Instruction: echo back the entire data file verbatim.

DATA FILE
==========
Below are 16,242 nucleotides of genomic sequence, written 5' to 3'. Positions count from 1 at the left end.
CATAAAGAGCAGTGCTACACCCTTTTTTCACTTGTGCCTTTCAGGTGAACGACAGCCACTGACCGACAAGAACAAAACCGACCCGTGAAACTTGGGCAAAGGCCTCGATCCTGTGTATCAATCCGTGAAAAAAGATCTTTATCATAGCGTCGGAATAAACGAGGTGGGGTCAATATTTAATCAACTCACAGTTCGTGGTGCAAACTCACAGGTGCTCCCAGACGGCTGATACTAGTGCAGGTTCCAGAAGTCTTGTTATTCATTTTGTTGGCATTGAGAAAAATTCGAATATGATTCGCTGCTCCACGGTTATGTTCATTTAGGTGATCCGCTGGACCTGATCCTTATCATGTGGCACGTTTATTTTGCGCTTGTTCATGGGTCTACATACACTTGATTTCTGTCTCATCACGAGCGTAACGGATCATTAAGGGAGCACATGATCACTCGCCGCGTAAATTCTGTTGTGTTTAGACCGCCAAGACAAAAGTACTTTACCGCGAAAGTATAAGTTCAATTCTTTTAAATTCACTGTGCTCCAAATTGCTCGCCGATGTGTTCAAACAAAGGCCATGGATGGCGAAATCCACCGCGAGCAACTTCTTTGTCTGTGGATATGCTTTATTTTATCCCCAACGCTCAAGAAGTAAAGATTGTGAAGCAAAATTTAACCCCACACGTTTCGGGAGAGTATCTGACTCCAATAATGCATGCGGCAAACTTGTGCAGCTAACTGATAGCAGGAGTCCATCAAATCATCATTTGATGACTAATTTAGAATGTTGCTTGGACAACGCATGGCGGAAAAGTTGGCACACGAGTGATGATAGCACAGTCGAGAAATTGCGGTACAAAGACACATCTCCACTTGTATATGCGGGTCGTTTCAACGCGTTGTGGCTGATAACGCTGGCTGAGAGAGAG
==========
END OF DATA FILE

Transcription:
Below are 16,242 nucleotides of genomic sequence, written 5' to 3'. Positions count from 1 at the left end.
CATAAAGAGCAGTGCTACACCCTTTTTTCACTTGTGCCTTTCAGGTGAACGACAGCCACTGACCGACAAGAACAAAACCGACCCGTGAAACTTGGGCAAAGGCCTCGATCCTGTGTATCAATCCGTGAAAAAAGATCTTTATCATAGCGTCGGAATAAACGAGGTGGGGTCAATATTTAATCAACTCACAGTTCGTGGTGCAAACTCACAGGTGCTCCCAGACGGCTGATACTAGTGCAGGTTCCAGAAGTCTTGTTATTCATTTTGTTGGCATTGAGAAAAATTCGAATATGATTCGCTGCTCCACGGTTATGTTCATTTAGGTGATCCGCTGGACCTGATCCTTATCATGTGGCACGTTTATTTTGCGCTTGTTCATGGGTCTACATACACTTGATTTCTGTCTCATCACGAGCGTAACGGATCATTAAGGGAGCACATGATCACTCGCCGCGTAAATTCTGTTGTGTTTAGACCGCCAAGACAAAAGTACTTTACCGCGAAAGTATAAGTTCAATTCTTTTAAATTCACTGTGCTCCAAATTGCTCGCCGATGTGTTCAAACAAAGGCCATGGATGGCGAAATCCACCGCGAGCAACTTCTTTGTCTGTGGATATGCTTTATTTTATCCCCAACGCTCAAGAAGTAAAGATTGTGAAGCAAAATTTAACCCCACACGTTTCGGGAGAGTATCTGACTCCAATAATGCATGCGGCAAACTTGTGCAGCTAACTGATAGCAGGAGTCCATCAAATCATCATTTGATGACTAATTTAGAATGTTGCTTGGACAACGCATGGCGGAAAAGTTGGCACACGAGTGATGATAGCACAGTCGAGAAATTGCGGTACAAAGACACATCTCCACTTGTATATGCGGGTCGTTTCAACGCGTTGTGGCTGATAACGCTGGCTGAGAGAGAG